New Endowed Faculty Chairs
Faculty: The Measure of Our Distinction
Innovative teacher-scholars who “really, really, really, really” love to teach (in the words of one college expert who visited the Dickinson campus) have made Dickinson's current momentum possible. Those four “reallys” have produced our distinctively Dickinsonian education based on pioneering pedagogical breakthroughs. Dickinson's teaching models are gaining recognition from organizations such as the U.S. State Department, the National Science Foundation, the American Council on Education, dozens of foundations and scholarly journals, as well as from top colleges and universities around the world.
What makes the teaching at Dickinson excellent also makes it more labor intensive than traditional models: active learning such as workshop approaches and fieldwork, individualized one-on-one collaborative research with students, and a faculty of teacher-scholars who combine their work in the classroom with an impressive record of scholarship and artistic creativity.
The challenge is this: We are not only committed to Dickinson's tradition of close, productive student-faculty collaboration, but also to being competitive and in some instances leading in the fields that are important to contemporary students. Yet Dickinson has fewer faculty overall than its peers. Dickinson's student-faculty ratio is 12:1. Among our peer group the typical student-faculty ratio is 10:1, but some ratios are as low as 8:1.
Our goal is to add 20 faculty positions. The distinctive elements of a Dickinson education mandate a significant addition—$46 million—in new endowment funds for faculty chairs and research support. In addition to improving the College's student-faculty ratio these new resources will:
Sustain our Community of Inquiry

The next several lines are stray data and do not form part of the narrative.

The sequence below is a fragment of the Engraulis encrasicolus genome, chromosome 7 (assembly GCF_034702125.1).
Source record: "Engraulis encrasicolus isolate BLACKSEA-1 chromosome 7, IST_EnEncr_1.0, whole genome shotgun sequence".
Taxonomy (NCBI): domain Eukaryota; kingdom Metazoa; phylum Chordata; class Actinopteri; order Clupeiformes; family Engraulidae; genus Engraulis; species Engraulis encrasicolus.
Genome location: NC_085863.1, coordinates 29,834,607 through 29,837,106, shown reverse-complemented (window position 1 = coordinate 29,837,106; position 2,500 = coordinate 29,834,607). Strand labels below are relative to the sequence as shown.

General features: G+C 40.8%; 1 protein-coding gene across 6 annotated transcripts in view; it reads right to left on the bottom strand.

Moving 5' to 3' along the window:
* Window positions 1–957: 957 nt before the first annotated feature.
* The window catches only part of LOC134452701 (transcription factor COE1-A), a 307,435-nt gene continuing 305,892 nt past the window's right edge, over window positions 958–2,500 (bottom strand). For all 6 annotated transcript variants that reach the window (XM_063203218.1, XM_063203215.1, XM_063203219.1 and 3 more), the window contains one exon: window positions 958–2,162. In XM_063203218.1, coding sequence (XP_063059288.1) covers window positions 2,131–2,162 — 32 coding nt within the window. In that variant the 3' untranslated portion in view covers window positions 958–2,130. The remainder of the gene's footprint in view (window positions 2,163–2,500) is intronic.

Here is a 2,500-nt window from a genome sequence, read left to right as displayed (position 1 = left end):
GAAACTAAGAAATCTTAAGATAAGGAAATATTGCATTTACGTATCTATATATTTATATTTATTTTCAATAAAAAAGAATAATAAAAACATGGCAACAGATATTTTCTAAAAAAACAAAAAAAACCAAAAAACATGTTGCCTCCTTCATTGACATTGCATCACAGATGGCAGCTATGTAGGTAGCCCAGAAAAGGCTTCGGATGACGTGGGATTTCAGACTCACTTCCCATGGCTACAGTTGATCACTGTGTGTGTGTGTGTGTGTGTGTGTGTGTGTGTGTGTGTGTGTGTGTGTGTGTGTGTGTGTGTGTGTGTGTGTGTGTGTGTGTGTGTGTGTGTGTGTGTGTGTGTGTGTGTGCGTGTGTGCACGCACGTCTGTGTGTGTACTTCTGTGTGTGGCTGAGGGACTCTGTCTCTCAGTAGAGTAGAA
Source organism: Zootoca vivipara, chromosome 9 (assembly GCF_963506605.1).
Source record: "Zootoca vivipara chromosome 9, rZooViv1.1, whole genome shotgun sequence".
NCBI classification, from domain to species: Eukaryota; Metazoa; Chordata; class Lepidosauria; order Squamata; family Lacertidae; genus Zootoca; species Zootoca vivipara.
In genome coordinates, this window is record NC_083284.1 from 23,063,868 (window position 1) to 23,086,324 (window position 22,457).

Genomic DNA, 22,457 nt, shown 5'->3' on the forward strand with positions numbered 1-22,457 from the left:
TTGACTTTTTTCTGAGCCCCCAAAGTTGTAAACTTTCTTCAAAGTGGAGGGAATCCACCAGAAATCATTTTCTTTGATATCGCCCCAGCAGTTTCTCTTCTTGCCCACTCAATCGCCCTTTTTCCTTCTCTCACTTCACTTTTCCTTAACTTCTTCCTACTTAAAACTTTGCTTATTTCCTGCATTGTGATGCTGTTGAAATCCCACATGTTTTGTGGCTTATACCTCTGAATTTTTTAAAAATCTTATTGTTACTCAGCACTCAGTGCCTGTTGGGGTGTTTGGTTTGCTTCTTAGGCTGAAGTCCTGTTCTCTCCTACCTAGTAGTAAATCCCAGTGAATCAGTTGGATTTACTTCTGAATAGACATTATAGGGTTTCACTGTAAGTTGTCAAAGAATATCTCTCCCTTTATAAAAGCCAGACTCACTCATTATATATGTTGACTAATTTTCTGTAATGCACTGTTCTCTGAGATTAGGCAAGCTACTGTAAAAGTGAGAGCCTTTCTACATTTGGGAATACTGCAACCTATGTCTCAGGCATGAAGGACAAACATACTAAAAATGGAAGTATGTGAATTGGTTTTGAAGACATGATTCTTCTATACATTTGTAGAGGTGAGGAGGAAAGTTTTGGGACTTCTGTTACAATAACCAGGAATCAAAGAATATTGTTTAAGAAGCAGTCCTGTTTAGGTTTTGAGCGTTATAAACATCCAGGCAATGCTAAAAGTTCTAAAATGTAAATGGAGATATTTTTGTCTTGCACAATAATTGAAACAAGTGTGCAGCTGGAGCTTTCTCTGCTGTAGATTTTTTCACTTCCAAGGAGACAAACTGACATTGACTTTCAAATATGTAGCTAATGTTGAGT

The Dickinson faculty's ability to lead students in active learning and artistic creation make real the College's claim to be a “community of inquiry.” Faculty innovations such as workshop classes, fieldwork, enhanced studio and performance opportunities, and technologically “smart” classrooms all draw out the best in our students. To sustain our innovative approaches in science and our unique program of student fieldwork, our engaging program of student research and our rich network of study abroad, new positions are needed. Among them will be positions in biology, community studies, theatre and dance, and studio art, as well as permanent funds to endow our music residency. Additional faculty will also enhance Dickinson's standing as a community of inquiry by increasing the critical mass of scholars and creative artists at the College. More professors means a “thicker” faculty presence for formal activities, such as supervising research projects or advising, and for the informal interaction with students that is at the heart of the Dickinson experience.
Allow for Strategic Enhancements in Our Program
Adding faculty positions also enables Dickinson to introduce new fields of study and to re-envision traditional ones. The centrality of the Stafford Chair in Bioinformatics to our initiative in cutting-edge science, and of the Roberts Chair in Archaeology to our new interdisciplinary major and dig at Mycenae, offer striking examples of such impacts. Similar potential for leveraging chairs into major programmatic enhancement exists in many fields including Latino Studies, the Middle East, biochemistry, and community studies.
Secure Our Global, Useful, Engaged Style of Liberal Arts Education
While Dickinson is nationally recognized for its leadership in global education, in order to sustain this position, we need broader expertise, especially in areas of the world spanning from Africa through the Middle East (including the teaching of Arabic) to India. We need positions in areas that connect global education with investigation of American diversity such as Latino and Africana Studies. Border crossing of another sort—across academic boundaries—requires new appointments in such interdisciplinary fields as environmental studies, biochemistry, policy studies, and international business and management. And, we need to guarantee and enhance our many programs that emphasize engagement and the ties between the campus and the wider world. For example, the Directorships of the Clarke Center for the Interdisciplinary Study of Contemporary Issues and the Community Studies Center must be endowed, as must our chair in Strategic Leadership Studies. We also need additional faculty to support our successful and growing internship program.
Goal: New Endowed Faculty Chairs — $46 Million
Next: New Endowed Scholarships
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